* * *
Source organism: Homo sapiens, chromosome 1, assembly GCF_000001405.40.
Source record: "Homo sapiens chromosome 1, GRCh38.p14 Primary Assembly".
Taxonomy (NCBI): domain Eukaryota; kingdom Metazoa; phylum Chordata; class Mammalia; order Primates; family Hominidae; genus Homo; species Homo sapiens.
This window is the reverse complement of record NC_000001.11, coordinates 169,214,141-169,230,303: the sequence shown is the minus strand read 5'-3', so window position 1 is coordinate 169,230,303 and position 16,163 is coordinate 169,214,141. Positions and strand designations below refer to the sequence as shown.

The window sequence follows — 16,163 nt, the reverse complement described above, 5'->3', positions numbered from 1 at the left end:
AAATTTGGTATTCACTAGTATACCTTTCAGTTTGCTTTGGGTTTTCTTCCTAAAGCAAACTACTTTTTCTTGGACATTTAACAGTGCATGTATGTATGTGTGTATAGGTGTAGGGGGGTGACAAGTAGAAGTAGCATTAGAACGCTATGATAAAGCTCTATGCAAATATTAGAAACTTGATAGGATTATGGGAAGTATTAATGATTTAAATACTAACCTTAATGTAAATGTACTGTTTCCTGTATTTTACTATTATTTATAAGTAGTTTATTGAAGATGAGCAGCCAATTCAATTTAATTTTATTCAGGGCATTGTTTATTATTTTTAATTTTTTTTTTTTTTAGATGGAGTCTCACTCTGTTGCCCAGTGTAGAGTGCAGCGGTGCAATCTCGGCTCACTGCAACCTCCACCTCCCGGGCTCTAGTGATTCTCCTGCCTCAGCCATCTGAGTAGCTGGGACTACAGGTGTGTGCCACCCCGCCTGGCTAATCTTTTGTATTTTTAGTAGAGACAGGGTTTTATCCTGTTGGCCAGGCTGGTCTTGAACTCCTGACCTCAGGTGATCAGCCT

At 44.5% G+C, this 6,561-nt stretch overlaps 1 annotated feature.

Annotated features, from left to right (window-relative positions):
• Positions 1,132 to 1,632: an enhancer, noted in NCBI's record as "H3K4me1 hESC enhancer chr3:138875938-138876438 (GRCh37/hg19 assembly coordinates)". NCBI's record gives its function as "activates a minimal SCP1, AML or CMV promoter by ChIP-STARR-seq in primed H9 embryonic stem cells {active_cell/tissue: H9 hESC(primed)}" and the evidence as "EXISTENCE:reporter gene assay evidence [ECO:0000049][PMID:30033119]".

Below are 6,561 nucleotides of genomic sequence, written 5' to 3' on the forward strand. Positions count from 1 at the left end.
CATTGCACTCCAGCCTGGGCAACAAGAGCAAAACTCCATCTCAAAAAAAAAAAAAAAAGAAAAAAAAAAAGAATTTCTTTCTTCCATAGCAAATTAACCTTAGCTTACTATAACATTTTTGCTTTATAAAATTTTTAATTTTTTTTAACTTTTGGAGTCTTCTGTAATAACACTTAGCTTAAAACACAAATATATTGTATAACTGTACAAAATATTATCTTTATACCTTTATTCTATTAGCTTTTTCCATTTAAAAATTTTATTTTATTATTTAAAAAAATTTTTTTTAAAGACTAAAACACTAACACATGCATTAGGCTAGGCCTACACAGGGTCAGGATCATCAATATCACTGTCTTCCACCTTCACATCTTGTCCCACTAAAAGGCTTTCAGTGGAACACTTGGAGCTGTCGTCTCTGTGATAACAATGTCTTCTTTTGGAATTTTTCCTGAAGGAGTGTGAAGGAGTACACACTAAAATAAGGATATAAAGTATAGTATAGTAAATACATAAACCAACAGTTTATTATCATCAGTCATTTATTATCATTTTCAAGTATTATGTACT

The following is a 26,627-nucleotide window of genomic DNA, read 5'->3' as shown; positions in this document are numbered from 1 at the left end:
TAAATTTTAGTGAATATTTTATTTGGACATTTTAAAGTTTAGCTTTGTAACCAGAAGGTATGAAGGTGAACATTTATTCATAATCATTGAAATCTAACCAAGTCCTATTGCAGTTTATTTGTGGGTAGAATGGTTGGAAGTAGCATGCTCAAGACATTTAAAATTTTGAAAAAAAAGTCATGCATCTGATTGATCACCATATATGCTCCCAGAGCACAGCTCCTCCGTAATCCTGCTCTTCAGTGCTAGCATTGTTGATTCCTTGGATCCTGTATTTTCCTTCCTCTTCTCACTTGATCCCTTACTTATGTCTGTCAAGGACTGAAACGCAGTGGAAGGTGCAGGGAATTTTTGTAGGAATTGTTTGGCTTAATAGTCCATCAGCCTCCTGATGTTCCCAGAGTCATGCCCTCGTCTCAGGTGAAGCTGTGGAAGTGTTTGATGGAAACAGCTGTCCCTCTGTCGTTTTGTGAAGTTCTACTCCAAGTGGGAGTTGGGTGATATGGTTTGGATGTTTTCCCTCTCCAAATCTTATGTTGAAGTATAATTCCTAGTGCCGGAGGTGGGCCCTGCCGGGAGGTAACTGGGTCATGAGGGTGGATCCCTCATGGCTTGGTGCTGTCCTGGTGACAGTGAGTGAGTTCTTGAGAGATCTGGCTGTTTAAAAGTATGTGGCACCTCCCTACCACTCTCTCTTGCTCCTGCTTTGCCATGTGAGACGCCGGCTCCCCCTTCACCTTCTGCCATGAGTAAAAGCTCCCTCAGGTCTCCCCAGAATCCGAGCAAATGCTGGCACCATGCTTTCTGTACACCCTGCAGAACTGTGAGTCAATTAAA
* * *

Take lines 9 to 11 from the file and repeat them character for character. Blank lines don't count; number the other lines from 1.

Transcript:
• Positions 1,132 to 1,632: an enhancer, noted in NCBI's record as "H3K4me1 hESC enhancer chr3:138875938-138876438 (GRCh37/hg19 assembly coordinates)". NCBI's record gives its function as "activates a minimal SCP1, AML or CMV promoter by ChIP-STARR-seq in primed H9 embryonic stem cells {active_cell/tissue: H9 hESC(primed)}" and the evidence as "EXISTENCE:reporter gene assay evidence [ECO:0000049][PMID:30033119]".

Below are 6,561 nucleotides of genomic sequence, written 5' to 3' on the forward strand. Positions count from 1 at the left end.
CATTGCACTCCAGCCTGGGCAACAAGAGCAAAACTCCATCTCAAAAAAAAAAAAAAAAGAAAAAAAAAAAGAATTTCTTTCTTCCATAGCAAATTAACCTTAGCTTACTATAACATTTTTGCTTTATAAAATTTTTAATTTTTTTTAACTTTTGGAGTCTTCTGTAATAACACTTAGCTTAAAACACAAATATATTGTATAACTGTACAAAATATTATCTTTATACCTTTATTCTATTAGCTTTTTCCATTTAAAAATTTTATTTTATTATTTAAAAAAATTTTTTTTAAAGACTAAAACACTAACACATGCATTAGGCTAGGCCTACACAGGGTCAGGATCATCAATATCACTGTCTTCCACCTTCACATCTTGTCCCACTAAAAGGCTTTCAGTGGAACACTTGGAGCTGTCGTCTCTGTGATAACAATGTCTTCTTTTGGAATTTTTCCTGAAGGAGTGTGAAGGAGTACACACTAAAATAAGGATATAAAGTATAGTATAGTAAATACATAAACCAACAGTTTATTATCATCAGTCATTTATTATCATTTTCAAGTATTATGTACT